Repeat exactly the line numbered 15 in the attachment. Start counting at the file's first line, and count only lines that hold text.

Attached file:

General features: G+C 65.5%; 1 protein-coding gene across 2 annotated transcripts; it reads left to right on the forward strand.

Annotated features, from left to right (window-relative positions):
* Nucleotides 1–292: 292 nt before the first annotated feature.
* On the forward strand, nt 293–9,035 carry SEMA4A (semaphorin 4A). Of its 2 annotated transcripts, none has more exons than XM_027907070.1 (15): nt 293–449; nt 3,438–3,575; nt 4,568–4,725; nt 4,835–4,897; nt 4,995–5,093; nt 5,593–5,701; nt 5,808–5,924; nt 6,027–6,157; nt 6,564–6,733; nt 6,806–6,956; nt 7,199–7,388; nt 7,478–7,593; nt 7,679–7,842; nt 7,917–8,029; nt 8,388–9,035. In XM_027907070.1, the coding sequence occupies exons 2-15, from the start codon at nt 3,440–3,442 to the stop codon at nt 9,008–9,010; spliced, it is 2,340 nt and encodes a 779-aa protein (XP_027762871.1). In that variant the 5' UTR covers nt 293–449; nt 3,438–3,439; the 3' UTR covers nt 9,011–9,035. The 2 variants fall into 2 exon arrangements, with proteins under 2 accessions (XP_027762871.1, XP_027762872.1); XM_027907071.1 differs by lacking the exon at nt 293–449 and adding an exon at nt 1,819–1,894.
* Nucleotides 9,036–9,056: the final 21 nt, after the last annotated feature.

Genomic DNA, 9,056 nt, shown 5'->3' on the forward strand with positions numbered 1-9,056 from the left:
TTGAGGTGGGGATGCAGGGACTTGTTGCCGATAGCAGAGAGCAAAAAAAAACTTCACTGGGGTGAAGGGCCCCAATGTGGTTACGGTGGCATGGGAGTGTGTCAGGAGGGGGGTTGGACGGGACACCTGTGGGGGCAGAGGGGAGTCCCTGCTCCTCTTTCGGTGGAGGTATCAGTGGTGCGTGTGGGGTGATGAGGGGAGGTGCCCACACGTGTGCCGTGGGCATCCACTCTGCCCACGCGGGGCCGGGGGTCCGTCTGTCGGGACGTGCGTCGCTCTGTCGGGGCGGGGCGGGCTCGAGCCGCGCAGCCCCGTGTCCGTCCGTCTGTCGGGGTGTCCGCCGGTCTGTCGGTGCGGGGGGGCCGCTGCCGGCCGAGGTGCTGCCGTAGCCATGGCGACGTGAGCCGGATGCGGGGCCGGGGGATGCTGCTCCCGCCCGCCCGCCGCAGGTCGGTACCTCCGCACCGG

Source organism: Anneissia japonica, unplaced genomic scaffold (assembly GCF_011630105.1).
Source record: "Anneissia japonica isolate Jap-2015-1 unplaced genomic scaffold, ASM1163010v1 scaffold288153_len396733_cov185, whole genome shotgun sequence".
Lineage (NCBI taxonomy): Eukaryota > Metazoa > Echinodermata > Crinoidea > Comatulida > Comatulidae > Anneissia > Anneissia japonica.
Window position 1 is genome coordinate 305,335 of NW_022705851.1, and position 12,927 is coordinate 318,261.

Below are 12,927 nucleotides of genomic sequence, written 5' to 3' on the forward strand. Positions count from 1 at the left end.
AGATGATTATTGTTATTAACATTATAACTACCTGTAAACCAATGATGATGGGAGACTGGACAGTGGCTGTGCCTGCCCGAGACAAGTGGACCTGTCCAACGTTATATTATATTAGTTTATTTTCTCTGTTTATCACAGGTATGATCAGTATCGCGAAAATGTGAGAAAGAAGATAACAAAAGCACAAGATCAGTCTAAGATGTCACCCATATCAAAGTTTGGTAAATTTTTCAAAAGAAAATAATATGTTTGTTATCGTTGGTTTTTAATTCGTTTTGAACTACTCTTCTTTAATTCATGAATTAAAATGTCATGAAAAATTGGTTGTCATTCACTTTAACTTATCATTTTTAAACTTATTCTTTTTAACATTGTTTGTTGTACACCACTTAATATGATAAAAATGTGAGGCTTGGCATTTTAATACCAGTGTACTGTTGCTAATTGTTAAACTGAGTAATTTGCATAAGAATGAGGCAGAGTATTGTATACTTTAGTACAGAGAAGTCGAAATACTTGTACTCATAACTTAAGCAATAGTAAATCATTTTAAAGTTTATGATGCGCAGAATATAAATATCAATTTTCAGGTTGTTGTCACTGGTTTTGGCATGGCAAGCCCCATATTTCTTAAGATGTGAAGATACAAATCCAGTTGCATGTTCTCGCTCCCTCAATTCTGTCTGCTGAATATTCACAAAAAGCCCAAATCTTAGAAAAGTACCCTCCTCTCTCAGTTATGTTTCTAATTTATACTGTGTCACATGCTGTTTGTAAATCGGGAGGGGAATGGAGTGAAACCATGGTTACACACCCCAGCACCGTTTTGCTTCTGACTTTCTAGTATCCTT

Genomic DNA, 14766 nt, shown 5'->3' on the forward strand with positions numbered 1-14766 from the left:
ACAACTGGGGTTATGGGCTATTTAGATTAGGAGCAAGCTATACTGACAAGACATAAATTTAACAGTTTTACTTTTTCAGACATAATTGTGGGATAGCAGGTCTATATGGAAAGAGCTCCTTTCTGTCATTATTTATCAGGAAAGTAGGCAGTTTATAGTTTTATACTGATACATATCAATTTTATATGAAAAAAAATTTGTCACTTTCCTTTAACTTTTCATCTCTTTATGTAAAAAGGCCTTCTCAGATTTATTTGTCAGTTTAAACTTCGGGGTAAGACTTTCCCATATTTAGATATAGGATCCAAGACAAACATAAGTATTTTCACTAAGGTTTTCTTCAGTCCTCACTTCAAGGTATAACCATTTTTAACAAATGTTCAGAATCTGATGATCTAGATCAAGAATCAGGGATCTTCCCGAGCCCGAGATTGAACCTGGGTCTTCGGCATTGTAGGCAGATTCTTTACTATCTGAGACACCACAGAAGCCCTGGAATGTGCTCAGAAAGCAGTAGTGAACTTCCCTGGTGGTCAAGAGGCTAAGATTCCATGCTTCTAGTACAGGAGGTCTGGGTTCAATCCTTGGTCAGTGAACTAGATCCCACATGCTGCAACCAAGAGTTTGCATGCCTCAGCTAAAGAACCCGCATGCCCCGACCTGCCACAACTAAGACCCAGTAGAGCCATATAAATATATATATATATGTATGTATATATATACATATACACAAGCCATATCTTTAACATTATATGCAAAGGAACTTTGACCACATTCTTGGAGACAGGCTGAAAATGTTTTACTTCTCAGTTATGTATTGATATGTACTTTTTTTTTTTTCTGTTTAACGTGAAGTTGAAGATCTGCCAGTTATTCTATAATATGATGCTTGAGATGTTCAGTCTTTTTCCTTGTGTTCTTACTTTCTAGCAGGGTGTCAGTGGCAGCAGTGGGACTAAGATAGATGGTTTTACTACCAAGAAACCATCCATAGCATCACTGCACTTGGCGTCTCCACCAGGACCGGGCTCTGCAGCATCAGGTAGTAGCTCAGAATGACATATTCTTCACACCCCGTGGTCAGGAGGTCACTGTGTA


ACAACTGGGGTTATGGGCTATTTAGATTAGGAGCAAGCTATACTGACAAGACATAAATTTAACAGTTTTACTTTTTCAGACATAATTGTGGGATAGCAGGTCTATATGGAAAGAGCTCCTTTCTGTCATTATTTATCAGGAAAGTAGGCAGTTTATAGTTTTATACTGATACATATCAATTTTATATGAAAAAAAATTTGTCACTTTCCTTTAACTTTTCATCTCTTTATGTAAAAAGGCCTTCTCAGATTTATTTGTCAGTTTAAACTTCGGGGTAAGACTTTCCCATATTTAGATATAGGATCCAAGACAAACATAAGTATTTTCACTAAGGTTTTCTTCAGTCCTCACTTCAAGGTATAACCATTTTTAACAAATGTTCAGAATCTGATGATCTAGATCAAGAATCAGGGATCTTCCCGAGCCCGAGATTGAACCTGGGTCTTCGGCATTGTAGGCAGATTCTTTACTATCTGAGACACCACAGAAGCCCTGGAATGTGCTCAGAAAGCAGTAGTGAACTTCCCTGGTGGTCAAGAGGCTAAGATTCCATGCTTCTAGTACAGGAGGTCTGGGTTCAATCCTTGGTCAGTGAACTAGATCCCACATGCTGCAACCAAGAGTTTGCATGCCTCAGCTAAAGAACCCGCATGCCCCGACCTGCCACAACTAAGACCCAGTAGAGCCATATAAATATATATATATATGTATGTATATATATACATATACACAAGCCATATCTTTAACATTATATGCAAAGGAACTTTGACCACATTCTTGGAGACAGGCTGAAAATGTTTTACTTCTCAGTTATGTATTGATATGTACTTTTTTTTTTTTCTGTTTAACGTGAAGTTGAAGATCTGCCAGTTATTCTATAATATGATGCTTGAGATGTTCAGTCTTTTTCCTTGTGTTCTTACTTTCTAGCAGGGTGTCAGTGGCAGCAGTGGGACTAAGATAGATGGTTTTACTACCAAGAAACCATCCATAGCATCACTGCACTTGGCGTCTCCACCAGGACCGGGCTCTGCAGCATCAGGTAGTAGCTCAGAATGACATATTCTTCACACCCCGTGGTCAGGAGGTCACTGTGTA